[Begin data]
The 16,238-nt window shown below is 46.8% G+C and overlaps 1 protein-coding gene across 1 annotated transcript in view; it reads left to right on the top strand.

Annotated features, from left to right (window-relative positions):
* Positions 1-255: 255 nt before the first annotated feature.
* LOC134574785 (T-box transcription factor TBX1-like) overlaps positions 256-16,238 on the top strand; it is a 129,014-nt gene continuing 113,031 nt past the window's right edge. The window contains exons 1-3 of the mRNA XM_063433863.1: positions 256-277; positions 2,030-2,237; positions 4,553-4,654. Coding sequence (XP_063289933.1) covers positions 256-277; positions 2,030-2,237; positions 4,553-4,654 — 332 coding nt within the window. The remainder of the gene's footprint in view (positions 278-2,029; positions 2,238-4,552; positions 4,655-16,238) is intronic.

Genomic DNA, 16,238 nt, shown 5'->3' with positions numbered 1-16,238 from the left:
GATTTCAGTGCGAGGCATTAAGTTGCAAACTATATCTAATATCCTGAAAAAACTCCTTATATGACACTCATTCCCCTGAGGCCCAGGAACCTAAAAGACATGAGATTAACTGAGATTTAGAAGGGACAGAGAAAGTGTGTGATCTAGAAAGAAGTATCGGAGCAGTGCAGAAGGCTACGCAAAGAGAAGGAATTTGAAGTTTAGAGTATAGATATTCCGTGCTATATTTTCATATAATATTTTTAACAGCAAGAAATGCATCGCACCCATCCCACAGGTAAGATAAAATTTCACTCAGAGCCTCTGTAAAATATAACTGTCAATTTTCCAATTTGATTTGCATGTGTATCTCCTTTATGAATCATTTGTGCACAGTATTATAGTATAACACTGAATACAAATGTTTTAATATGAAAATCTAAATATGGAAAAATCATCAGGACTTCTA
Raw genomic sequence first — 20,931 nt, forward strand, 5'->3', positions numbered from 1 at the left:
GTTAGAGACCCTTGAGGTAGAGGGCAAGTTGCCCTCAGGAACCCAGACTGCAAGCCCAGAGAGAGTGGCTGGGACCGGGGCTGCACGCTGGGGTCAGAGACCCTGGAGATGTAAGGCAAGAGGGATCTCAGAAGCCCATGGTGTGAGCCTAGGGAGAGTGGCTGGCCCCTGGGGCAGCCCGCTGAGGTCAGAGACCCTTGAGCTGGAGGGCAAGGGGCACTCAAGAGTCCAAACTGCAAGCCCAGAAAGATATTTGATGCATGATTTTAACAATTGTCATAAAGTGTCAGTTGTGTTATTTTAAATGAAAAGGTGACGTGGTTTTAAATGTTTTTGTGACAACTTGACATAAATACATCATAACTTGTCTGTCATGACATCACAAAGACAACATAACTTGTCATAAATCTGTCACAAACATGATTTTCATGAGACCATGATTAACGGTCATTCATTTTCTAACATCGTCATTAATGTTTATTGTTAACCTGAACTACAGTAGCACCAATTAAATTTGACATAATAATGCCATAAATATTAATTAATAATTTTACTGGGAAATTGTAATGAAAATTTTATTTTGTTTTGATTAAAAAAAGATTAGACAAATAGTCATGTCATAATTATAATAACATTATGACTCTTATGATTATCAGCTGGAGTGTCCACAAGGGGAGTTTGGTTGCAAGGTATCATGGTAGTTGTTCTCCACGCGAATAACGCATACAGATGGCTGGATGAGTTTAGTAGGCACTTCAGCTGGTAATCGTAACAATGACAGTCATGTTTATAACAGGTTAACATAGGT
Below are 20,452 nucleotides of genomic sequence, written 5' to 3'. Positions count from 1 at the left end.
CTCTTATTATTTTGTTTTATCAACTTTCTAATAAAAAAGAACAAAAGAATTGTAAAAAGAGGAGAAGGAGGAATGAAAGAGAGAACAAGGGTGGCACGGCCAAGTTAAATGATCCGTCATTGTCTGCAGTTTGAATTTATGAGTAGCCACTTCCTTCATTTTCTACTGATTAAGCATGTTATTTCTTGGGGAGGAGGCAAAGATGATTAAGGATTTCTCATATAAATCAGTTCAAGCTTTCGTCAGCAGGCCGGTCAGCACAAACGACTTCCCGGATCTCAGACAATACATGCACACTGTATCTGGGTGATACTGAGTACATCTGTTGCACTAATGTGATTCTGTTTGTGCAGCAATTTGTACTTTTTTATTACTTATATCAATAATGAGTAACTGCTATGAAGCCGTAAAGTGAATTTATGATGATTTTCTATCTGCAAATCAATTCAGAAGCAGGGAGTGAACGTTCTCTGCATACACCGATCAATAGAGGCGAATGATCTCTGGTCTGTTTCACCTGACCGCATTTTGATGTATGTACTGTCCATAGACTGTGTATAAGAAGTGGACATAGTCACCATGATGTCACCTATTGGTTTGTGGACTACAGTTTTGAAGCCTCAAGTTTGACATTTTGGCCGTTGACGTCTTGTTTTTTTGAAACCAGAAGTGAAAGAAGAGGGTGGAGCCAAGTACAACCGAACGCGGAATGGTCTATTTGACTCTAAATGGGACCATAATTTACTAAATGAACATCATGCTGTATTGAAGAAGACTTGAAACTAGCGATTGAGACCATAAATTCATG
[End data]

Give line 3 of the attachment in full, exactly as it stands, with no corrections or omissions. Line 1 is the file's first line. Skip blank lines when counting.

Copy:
* Positions 1-255: 255 nt before the first annotated feature.